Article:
Core:
- Airframe System Design
- Design and Analysis of Composite Structures
- Initial Aircraft Design (including Structural Layout)
- Loading Actions
- Aircraft Stability and Control
- Aircraft Performance
- Design for Manufacture and Operation
- Fatigue Fracture Mechanics and Damage Tolerance
- Aeroelasticity
- Reliability, Safety Assessment and Certification
- Flight Experimental Methods (Jetstream Flight Labs)
- Detail Stressing

Optional:
- Computing Aided Design (CATIA)
- Aircraft Aerodynamics
- Structural Dynamics
- Structural Stability
- Aircraft Accident Investigation
- Aircraft Power Plant Installation
- Avionic System Design
- Aerospace System Development and Life Cycle Model
- Integrated Vehicle Health Management
- Sustaining Design (Structural Durability)
- Finite Element Analysis (including NASTRAN/PATRAN Workshops)
- Crashworthiness

Individual Project

The individual research project aims to provide the training necessary for you to apply knowledge from the taught element to research, and takes place from March to September. The project may be theoretical and/or experimental and drawn from a range of topics related to the course and suggested by teaching staff, your employer or focused on your own area of interest.

Recent Individual Research Projects include:
- Ultra Long Range Science UAV Structure / Systems Development
- Conceptual Design of a Hypersonic Space Launcher and Global Transportation System
- Effect of Aerodynamics on the Conceptual Design of Blended Wing Body Aircraft
- Review, Evaluation and Development of a Microlight Aircraft
- Feasibility of the Application of Low Cost Scaled Aircraft Demonstrators.

Group Project

The extensive group design project is a distinctive and unique feature of this course. This teamwork project takes place from October to March, and recreates a virtual industrial environment bringing together students with various experience levels and different nationalities into one integrated design team.

Each team member is given responsibility for the detailed design of a significant part of the aircraft, for example, forward fuselage, fuel system, or navigation system. The project will progress from the conceptual phase through to the preliminary and detail design phases. You will be required to run project meetings, produce engineering drawings and detailed analyses of your design. Problem solving and project coordination must be undertaken on a team and individual basis. At the end of the project, groups are required to report and present findings to a panel of 200 senior engineers from industry.

This element of the course is both realistic and engaging, and places the student group in a professional role as aerospace design engineers. Students testify that working as an integrated team on real problems is invaluable and prepares them well for careers in a highly competitive industry.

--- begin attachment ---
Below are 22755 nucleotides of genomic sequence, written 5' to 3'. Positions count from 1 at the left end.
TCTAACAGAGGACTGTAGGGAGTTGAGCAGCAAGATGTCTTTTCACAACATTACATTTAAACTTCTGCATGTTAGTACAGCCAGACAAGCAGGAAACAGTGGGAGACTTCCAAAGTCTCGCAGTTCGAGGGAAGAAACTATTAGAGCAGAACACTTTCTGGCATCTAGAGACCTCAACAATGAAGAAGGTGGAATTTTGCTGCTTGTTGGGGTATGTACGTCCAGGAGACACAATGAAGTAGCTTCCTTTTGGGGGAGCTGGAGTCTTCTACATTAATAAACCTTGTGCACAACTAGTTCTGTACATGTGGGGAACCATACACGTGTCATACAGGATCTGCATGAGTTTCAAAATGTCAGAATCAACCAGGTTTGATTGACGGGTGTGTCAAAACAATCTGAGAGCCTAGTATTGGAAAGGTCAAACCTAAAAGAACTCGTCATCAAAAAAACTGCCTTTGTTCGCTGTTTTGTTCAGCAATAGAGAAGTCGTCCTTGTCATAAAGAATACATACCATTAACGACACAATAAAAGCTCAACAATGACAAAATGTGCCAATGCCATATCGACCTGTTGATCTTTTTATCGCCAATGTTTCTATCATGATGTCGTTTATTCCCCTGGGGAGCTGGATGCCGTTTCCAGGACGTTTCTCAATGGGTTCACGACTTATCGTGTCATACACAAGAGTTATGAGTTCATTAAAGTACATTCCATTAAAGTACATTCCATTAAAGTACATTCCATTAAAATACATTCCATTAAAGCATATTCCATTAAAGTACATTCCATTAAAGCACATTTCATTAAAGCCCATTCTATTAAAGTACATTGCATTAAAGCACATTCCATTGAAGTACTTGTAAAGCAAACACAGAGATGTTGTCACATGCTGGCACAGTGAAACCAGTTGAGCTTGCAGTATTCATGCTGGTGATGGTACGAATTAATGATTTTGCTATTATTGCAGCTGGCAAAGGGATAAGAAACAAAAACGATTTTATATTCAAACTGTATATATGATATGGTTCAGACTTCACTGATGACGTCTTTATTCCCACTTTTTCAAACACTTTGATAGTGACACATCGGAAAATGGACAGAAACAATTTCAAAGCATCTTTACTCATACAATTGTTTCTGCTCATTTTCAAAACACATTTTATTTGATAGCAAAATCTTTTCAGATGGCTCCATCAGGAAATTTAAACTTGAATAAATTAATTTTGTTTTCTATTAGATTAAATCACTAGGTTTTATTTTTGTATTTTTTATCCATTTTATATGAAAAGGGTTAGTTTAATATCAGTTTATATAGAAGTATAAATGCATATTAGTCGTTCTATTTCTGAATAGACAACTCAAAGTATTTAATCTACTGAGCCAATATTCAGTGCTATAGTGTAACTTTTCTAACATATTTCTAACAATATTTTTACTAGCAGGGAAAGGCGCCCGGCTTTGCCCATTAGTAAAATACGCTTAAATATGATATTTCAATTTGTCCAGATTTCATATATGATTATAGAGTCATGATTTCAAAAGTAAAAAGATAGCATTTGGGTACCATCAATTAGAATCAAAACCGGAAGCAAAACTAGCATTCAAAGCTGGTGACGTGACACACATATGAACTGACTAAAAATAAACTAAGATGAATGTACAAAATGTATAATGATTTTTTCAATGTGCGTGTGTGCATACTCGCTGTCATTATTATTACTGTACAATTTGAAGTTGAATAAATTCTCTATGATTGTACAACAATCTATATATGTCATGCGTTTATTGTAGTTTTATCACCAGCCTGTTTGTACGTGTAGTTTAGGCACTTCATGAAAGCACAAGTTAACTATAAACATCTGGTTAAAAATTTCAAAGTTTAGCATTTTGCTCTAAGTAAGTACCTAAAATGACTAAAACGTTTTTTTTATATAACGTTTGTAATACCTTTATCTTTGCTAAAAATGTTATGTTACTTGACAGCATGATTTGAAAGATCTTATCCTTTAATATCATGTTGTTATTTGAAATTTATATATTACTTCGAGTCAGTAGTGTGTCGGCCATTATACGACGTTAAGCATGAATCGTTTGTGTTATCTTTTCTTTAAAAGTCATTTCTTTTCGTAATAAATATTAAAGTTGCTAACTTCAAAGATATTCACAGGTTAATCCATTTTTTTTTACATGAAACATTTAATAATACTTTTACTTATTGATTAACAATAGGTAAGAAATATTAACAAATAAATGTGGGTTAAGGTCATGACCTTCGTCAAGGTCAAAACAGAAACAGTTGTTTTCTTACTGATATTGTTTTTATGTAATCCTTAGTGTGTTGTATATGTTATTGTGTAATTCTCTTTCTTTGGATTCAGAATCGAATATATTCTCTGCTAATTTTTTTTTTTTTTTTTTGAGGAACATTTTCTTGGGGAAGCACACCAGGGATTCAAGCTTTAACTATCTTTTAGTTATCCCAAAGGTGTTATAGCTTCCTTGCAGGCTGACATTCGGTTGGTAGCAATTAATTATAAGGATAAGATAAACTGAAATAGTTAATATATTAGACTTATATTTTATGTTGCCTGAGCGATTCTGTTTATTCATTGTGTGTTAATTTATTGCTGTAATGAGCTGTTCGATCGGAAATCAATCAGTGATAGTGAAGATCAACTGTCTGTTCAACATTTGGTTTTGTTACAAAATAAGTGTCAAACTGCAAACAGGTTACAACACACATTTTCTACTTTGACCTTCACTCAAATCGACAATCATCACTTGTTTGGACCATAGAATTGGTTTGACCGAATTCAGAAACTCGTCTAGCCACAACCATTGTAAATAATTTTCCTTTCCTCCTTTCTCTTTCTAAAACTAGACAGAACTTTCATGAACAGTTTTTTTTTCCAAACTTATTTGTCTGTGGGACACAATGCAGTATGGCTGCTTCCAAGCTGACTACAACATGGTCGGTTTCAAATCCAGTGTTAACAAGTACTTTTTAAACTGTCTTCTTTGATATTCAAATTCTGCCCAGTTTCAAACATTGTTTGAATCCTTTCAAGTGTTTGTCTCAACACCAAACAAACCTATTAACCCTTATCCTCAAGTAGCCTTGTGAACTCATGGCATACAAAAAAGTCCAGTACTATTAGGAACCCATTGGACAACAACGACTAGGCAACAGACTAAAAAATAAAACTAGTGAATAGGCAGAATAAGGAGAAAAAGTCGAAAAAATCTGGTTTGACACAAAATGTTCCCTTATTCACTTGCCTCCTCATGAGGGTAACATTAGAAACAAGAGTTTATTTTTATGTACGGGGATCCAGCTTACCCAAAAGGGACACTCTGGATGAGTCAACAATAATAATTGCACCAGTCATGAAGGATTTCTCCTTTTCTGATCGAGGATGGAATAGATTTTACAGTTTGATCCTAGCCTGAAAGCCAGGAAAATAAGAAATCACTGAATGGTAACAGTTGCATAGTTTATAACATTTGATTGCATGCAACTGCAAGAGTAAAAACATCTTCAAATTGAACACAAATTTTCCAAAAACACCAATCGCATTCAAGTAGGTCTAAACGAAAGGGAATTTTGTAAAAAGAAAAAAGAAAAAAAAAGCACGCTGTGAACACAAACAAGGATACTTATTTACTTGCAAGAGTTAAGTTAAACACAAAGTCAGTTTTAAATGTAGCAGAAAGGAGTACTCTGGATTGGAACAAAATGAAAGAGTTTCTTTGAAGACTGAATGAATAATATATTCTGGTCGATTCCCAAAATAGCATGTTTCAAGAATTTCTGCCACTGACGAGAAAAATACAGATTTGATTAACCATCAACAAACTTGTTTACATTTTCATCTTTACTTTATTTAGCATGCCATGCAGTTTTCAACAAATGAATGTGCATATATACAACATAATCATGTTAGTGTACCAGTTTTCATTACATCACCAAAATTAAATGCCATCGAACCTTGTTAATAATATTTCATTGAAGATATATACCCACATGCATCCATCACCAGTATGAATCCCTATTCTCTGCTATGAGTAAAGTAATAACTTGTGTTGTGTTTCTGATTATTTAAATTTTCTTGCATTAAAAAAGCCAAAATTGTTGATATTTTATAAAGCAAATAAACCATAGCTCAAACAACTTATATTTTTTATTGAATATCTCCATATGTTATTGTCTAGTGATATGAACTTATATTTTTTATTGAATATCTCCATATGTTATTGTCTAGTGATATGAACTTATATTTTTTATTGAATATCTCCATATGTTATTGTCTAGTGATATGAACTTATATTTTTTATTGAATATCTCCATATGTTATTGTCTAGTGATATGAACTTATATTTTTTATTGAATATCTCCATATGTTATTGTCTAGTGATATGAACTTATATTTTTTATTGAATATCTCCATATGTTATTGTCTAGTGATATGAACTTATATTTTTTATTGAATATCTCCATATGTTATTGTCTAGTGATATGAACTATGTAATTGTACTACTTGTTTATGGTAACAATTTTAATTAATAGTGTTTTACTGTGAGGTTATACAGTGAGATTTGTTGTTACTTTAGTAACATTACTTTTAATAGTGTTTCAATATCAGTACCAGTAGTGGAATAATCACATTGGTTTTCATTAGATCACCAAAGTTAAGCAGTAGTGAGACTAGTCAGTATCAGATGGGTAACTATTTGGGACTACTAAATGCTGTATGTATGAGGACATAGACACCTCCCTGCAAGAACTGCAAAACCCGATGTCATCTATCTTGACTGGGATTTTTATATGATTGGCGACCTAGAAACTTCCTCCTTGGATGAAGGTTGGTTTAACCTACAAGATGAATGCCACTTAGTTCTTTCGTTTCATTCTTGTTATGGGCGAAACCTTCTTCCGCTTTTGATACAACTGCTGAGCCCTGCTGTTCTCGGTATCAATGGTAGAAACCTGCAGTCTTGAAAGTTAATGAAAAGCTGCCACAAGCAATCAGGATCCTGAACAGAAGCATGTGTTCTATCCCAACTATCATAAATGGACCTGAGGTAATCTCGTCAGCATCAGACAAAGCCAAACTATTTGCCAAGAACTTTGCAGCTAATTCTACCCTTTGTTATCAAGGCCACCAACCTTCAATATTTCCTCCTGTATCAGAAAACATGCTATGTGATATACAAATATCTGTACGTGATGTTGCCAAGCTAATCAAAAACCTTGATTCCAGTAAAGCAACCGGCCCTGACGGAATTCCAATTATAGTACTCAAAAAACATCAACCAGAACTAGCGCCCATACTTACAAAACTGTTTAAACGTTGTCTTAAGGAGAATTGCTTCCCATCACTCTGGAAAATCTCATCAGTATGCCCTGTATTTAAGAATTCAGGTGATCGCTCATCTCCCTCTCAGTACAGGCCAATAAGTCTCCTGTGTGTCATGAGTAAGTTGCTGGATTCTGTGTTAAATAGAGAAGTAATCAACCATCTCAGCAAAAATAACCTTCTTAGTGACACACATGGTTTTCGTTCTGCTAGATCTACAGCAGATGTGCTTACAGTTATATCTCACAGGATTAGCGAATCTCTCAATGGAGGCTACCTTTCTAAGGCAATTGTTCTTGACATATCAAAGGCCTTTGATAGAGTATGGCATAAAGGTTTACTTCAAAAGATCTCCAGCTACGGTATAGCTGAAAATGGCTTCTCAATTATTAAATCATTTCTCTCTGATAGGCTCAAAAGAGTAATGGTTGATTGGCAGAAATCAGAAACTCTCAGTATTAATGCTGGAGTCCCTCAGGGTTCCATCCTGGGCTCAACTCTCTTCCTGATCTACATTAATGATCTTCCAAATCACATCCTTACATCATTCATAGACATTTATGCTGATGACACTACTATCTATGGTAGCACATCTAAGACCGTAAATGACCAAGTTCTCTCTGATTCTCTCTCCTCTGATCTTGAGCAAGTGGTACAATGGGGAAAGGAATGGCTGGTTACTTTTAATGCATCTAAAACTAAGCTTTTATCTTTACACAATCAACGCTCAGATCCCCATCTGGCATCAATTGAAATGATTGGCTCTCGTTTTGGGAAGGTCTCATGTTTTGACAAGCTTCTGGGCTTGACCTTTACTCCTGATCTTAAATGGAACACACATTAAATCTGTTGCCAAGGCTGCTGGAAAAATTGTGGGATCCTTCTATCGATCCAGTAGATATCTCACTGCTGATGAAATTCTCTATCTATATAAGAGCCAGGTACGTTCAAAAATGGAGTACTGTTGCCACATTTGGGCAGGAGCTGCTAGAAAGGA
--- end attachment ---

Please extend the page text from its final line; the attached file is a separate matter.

Assessment

The taught modules (10%) are assessed by an examination and/or assignment. The Group Project (50%) is assessed by a written technical report and oral presentations. The Individual Research Project (40%) forms the remainder of the course.

Career opportunities

The MSc in Aircraft Design is valued and respected by employers worldwide. The applied nature of this course ensures that our graduates are ready to be of immediate use to their future employer and has provided sufficient breadth of understanding of multi-discipline design to position them for accelerated career progression.

This course prepares graduates for careers as project design engineers, systems design, structural design or avionic engineers in aerospace or related industries, with the aim of progressing to technical management/chief engineer. Graduates from the MSc in Aircraft Design can therefore look forward to a varied choice of challenging career opportunities in the above disciplines.

Many of our graduates occupy very senior positions in their organisations, making valuable contributions to the international aerospace industry. Typical student destinations include BAE Systems, Airbus, Dassault and Rolls-Royce.

For further information

on this course, please visit our course webpage http://www.cranfield.ac.uk/Courses/Masters/AVD-Option-Aircraft-Design

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The extensive consumption of fossil fuels worldwide has been contributing increasingly to global warming, air pollution and imminent energy crisis. Read more
The extensive consumption of fossil fuels worldwide has been contributing increasingly to global warming, air pollution and imminent energy crisis. One of the global challenges of the 21st century is to tackle these risks surrounding excessive CO2 emissions by replacing fossil fuels with renewable energy sources such as solar, wind and biomass. However, a report by the Intergovernmental Panel for Climate Change (IPCC) shows that the world's current use of renewable energy is only 13% of its overall energy consumption. In response to this, European Commission directives aim for a 20% reduction in fossil fuel usage throughout Europe by 2020, and a 15% increase in the use of renewable energy in the UK within the same time period. For Scotland, the Scottish Executive has a target of generating 17% to 18% of electricity from renewables by 2010, a figure rising to 80% by 2020. Renewables located in Scotland count towards both the Scottish target and to the overall target for the UK. Consequently, according to the UK Low Carbon Transition Plan (LCTP) by 2020: 34% of carbon emissions will be cut, over 1.2 million people will be employed in ‘green’ jobs; the efficiency of 7 million homes will be improved, with over 1.5 million of them generating renewable energy. With any luck, more than 50% of the world‘s energy supply could be met with renewables by 2050 .